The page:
But Castro turned the tables. He effectively put the Batista government on trial. He said it was an "illegal government" and that's why his attack was justified.
Castro's ended his speech with the words: "History will absolve me." His speech became a rallying point of the revolution. Castro was freed from jail and forced Batista from power in 1959.
Now it appears Luis Posada Carriles wants to take a similar "history will absolve me" approach, putting the Cuban government on trial to justify his actions. His lawyers argued that Cuba has a history of falsifying and making up evidence, and so any testimony from Cuba is tainted.
Prosecutors today filed a motion objecting to such a strategy. They wrote:
A defendant is entitled to vigorously present his defense and to challenge the credibility of any witness or the veracity of evidence presented against him. However, to allow the defendant on this record to conduct a public trial of the alleged prior bad acts of another government would be of no probative value to the issues in this case and, consequently, would serve only to confuse the jury.Lawyers for Posada Carriles threaten to use such a strategy if prosecutors follow through with plans to allow witnesses from Cuba - two police officers and a medical examiner - to testify that the anti-Castro militant was behind a string of bombings in Havana.
Posada Carriles' potential defense strategy - invoking what's known as Rule 404(b) - is unusual.
Only in rare instances does a defendant even invoke the rule. Indeed, the type of evidence which the defendant seeks to introduce is not even contemplated by Rule 404(b).1 In the limited number of cases where the defense has been allowed to invoke the rule, the purpose has been to offer evidence related specifically to the prior acts of the witness on the stand.Prosecutors say:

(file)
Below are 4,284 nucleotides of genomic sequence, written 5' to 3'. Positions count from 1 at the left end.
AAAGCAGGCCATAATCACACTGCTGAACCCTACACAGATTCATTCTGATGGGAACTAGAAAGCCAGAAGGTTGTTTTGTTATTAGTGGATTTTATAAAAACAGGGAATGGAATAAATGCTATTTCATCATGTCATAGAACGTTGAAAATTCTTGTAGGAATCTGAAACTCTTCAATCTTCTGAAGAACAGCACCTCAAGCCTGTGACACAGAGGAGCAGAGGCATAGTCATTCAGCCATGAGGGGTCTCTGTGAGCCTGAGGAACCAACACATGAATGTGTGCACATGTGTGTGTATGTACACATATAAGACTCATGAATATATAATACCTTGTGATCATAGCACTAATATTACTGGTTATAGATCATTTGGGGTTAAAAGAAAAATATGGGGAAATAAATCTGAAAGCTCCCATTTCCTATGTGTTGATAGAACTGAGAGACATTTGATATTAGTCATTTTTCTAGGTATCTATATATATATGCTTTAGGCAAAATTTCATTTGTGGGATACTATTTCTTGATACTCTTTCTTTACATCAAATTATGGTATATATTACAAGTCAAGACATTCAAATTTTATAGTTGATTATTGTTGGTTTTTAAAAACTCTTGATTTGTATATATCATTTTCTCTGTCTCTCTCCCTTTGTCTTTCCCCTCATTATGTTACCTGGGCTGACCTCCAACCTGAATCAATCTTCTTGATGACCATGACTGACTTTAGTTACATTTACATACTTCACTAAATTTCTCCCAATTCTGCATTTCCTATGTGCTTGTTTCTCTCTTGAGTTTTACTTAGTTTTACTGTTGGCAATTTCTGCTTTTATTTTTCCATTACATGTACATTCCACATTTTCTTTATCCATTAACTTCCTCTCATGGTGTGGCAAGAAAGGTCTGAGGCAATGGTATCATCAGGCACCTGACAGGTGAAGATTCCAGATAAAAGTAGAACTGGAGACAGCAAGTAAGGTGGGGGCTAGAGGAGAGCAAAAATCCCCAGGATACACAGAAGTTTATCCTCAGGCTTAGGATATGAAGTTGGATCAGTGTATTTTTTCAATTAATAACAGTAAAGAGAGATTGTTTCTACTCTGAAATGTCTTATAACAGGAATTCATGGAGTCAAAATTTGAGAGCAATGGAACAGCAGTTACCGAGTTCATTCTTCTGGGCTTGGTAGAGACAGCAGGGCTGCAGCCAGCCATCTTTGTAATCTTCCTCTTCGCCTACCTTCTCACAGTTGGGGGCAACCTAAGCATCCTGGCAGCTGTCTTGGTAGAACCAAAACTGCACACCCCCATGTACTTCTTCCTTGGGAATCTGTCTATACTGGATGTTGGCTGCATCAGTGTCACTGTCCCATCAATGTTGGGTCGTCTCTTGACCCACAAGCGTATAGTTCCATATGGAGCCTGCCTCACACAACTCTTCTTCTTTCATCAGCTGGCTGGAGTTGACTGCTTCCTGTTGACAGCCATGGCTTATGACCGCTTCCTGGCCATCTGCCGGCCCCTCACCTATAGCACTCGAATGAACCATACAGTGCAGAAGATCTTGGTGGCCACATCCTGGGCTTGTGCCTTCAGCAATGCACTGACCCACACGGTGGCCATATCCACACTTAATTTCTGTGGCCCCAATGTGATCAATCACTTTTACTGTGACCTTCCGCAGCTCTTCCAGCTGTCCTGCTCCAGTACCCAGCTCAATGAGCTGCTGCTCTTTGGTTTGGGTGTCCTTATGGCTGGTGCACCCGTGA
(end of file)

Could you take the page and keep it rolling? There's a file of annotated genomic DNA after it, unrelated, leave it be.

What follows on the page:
Rule 404(b) allows evidence of other crimes, wrongs, or acts to be admitted under limited circumstances to prove motive, plan, opportunity, intent, preparation, knowledge, identity, or absence of mistake.
...the defendant in the case...seeks to introduce evidence that is not specifically related to any of the three witnesses from Cuba... Rather, the defendant seeks to offer evidence that lambasts the Cuban government as a whole. Rule 404(b) speaks only of evidence related to a "person," and therefore its use in this case would not be proper.
The Court should not permit the defendant to distract and confuse the jury with evidence that has no bearing on the actual issues in this trial — namely the lies and false statements made by the defendant during a 2005 hearing in Immigration Court, and during a 2006 interview conducted in connection with his Naturalization Application. The defendant, if allowed to introduce the litany of items listed in his notice, would transubstantiate the case at bar into a trial of the Government of Cuba. The defendant has proffered no specific evidence that witnesses from Cuba will present anything but truthful testimony, or that they have been improperly influenced. Further, the defendant has proffered no proof that the evidence related to the 1997 Havana bombing campaign has been fabricated.